Interest rates fluctuate daily and sometimes even more than once a day. If you have your eye on a specific interest rate, you may be anxious to lock it in when it’s available. Before you do, you should know the right time to lock an interest rate.
What is a Locked Mortgage Interest Rate?
A locked mortgage interest rate means you’ve chosen your interest rate for your mortgage. Once you lock it, that’s it, except in certain circumstances. Your lender will draw up your mortgage documents and calculate your mortgage payment using this interest rate.
Interest rates may increase or even decrease while you wait to close on your loan. But if you’ve locked your rate in already, it’s yours for the taking. Before you lock in an interest rate, you’ll want to choose your timing wisely. Locking it in too soon could leave you without a locked interest rate at closing. Waiting too long, though, could leave you at the mercy of the market rates, which could be higher than you hoped.
How do you Time Your Mortgage Interest Rate Lock?
Before you can lock your interest rate, you need to have loan approval. That’s a universal rule. You should also wait until you’ve found a home to purchase. The less time that you can lock the interest rate for, the less it will cost you. The average borrower locks an interest rate for 30 days. This means waiting until you are within 30 days of closing to lock the rate.
If you lock the rate too soon, it could expire. An expired rate lock typically puts you at the mercy of the market rates. Most lenders charge the worst-case scenario between the rates at the time and your locked rate. If you lock it too late, you are pressured for time. You can’t close on the loan until you have a locked interest rate. This could put you in a bind.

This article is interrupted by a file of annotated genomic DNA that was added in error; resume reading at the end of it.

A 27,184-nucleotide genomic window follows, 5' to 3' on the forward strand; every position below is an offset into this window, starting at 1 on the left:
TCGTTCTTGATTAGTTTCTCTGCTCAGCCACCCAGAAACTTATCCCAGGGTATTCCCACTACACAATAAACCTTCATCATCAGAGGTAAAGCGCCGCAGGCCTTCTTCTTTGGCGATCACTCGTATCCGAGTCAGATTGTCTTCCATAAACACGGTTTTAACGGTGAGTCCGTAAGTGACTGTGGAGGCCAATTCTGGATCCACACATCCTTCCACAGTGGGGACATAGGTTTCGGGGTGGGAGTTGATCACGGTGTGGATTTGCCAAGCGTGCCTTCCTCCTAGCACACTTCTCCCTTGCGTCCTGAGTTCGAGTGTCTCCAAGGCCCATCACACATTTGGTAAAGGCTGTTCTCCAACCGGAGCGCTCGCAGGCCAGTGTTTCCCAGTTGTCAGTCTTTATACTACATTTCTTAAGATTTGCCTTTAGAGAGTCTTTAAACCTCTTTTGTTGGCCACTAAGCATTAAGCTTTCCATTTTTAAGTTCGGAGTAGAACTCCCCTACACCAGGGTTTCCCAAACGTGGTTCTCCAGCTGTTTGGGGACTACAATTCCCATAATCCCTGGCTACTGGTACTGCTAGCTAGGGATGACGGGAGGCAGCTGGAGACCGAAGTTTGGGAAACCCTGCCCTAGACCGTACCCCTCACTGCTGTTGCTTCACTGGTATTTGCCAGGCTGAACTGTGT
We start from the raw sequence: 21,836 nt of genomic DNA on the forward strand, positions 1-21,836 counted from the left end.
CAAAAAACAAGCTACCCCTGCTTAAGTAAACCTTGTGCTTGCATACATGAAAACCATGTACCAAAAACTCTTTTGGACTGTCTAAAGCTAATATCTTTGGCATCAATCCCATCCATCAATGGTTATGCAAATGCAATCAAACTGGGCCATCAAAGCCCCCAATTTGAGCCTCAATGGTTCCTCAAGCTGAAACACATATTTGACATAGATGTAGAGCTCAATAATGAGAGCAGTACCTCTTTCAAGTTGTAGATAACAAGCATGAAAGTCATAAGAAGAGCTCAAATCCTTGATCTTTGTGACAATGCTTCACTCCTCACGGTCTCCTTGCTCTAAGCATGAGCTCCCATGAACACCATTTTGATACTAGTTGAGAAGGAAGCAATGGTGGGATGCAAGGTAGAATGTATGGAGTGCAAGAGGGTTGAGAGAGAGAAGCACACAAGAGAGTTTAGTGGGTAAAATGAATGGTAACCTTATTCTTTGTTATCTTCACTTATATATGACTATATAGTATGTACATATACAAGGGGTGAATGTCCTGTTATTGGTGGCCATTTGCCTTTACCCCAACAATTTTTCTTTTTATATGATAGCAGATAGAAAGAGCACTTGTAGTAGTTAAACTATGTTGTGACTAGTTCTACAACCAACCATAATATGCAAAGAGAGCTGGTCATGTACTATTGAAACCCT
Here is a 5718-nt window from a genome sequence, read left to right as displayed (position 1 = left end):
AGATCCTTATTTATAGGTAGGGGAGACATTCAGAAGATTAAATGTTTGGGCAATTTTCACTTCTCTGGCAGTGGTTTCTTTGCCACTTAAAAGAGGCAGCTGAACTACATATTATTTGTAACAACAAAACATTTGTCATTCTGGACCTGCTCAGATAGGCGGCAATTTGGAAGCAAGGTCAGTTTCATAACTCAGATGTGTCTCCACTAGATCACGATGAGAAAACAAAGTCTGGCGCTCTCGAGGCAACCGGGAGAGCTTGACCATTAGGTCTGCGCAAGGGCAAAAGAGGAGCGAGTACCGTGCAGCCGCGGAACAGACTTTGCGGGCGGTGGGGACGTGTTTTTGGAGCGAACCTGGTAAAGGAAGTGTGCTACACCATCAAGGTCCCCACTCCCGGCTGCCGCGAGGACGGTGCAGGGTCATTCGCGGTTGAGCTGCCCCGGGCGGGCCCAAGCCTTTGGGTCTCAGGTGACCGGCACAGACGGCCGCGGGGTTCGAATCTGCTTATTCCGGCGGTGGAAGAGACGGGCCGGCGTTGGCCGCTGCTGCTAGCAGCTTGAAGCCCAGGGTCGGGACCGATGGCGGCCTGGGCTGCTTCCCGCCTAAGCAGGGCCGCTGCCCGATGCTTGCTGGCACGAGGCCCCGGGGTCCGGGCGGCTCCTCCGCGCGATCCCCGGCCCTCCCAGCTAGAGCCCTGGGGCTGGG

Keep in mind that some lenders do offer the opportunity to extend a locked rate if you talk to them before it expires. If you know there’s a delay with the purchase or an issue with your loan, the lender may charge 0.375% – 0.5% of the loan amount as an extension fee.
What Does it Cost to Lock an Interest Rate?
Some lenders don’t charge anything to lock an interest rate initially. If the rate expires, it may be a different story. Lenders that do charge, typically charge 0.25% of the loan amount. In other words, you pay a quarter of a point to lock the rate.
You may also pay for the locked interest rate with a higher interest rate. In other words, the longer you need to lock the rate, the higher the rate you will get. A 30-day lock will typically be lower than a 60-day lock, for example. That’s why it pays to wait until you are closer to closing, but not too close.
How Long Can you Lock an Interest Rate?
The average rate lock is for 30 days, but you can find them for as long as 45 or 60 days. If you need to go beyond the 60-day lock, this is when you’ll generally pay for the lock. Lenders either charge you a percentage of the loan amount or they increase your rate to make up for the risk of a longer lock period
What if You Lock a Rate and Rates Drop?
Once you lock your interest rate, that’s it, technically. Some contracts do allow you the provision of ‘floating down’ the interest rate. This provision allows you to take the lower interest rate if rates drop, but only once. In other words, if you use the ‘float down’ today to take advantage of a lower rate but then rates drop again tomorrow, you can’t use it again.
What Happens if you Lock a Rate and Rates Increase?
The good news is that if interest rates increase, you don’t have to worry about it. You won’t have to pay the higher rate because you locked your rate. Now, if your rate lock expires and interest rates increase, then it’s another story. In most cases, you may get stuck with the higher market rate because your lock expired. That’s why it’s so important to choose the right lock period.
Locking your interest rate is an important step of the mortgage process. Choosing the right time will help you grab the best interest rate while avoiding unnecessary fees. Give careful consideration to when you lock your interest rate to avoid paying extension fees or worse yet, getting stuck with a higher market rate.